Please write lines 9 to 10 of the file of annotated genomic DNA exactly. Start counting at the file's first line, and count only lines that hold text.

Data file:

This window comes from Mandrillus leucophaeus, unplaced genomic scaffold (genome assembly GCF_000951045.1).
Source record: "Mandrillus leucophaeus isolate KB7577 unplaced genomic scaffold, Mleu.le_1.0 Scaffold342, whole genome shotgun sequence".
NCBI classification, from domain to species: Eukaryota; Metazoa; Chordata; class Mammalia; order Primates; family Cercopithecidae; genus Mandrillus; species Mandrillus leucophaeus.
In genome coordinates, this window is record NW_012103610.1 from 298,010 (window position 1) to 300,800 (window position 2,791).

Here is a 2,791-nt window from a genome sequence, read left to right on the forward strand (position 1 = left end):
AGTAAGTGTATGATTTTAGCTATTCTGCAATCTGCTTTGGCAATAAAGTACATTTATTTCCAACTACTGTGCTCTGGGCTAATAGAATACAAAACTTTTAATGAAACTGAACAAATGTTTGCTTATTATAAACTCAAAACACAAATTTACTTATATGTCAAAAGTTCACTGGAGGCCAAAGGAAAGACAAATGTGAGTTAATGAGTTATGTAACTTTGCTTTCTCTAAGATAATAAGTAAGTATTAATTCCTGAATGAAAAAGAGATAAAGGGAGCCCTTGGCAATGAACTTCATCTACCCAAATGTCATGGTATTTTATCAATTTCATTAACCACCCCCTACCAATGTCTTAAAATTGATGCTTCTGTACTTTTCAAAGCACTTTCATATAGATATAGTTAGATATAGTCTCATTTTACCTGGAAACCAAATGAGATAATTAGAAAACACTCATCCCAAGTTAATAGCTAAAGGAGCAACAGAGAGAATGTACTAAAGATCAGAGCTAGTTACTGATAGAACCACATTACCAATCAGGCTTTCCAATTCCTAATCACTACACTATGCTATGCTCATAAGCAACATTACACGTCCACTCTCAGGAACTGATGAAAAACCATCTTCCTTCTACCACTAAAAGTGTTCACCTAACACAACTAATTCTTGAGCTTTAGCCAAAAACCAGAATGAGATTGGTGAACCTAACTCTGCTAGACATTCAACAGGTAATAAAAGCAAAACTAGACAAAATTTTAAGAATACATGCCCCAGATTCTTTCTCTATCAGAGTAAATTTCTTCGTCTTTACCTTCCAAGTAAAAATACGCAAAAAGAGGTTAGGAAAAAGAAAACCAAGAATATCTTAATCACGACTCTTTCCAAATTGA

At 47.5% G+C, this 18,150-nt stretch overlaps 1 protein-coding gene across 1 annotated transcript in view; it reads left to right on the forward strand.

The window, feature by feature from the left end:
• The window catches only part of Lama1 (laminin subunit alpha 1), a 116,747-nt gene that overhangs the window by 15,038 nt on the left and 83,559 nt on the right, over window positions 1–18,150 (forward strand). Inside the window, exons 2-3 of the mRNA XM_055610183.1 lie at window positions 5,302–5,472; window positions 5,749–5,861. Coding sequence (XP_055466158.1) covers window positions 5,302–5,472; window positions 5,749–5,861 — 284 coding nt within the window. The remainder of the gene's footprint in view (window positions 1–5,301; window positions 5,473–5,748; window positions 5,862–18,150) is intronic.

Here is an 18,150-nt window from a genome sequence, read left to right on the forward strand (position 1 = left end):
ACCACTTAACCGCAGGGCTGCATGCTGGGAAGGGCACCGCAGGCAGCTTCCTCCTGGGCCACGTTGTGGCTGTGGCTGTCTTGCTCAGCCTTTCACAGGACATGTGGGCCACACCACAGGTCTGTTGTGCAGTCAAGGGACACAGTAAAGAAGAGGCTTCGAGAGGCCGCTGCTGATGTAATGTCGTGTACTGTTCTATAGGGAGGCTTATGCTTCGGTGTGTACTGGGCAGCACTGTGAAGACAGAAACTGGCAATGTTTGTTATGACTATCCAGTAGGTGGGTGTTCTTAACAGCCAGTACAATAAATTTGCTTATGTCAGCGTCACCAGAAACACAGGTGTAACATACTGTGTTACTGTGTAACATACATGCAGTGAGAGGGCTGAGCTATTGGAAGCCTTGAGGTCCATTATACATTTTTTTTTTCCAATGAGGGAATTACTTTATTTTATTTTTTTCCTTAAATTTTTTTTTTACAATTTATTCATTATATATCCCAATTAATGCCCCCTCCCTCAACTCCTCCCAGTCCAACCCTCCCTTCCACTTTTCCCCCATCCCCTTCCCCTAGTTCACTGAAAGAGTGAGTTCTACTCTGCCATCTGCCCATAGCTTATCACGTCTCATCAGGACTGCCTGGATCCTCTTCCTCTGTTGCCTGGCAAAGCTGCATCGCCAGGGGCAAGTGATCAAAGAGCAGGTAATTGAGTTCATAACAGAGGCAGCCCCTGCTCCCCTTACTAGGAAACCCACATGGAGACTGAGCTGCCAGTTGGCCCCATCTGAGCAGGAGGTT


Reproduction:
• The window catches only part of Lama1 (laminin subunit alpha 1), a 116,747-nt gene that overhangs the window by 15,038 nt on the left and 83,559 nt on the right, over window positions 1–18,150 (forward strand). Inside the window, exons 2-3 of the mRNA XM_055610183.1 lie at window positions 5,302–5,472; window positions 5,749–5,861. Coding sequence (XP_055466158.1) covers window positions 5,302–5,472; window positions 5,749–5,861 — 284 coding nt within the window. The remainder of the gene's footprint in view (window positions 1–5,301; window positions 5,473–5,748; window positions 5,862–18,150) is intronic.

Here is an 18,150-nt window from a genome sequence, read left to right on the forward strand (position 1 = left end):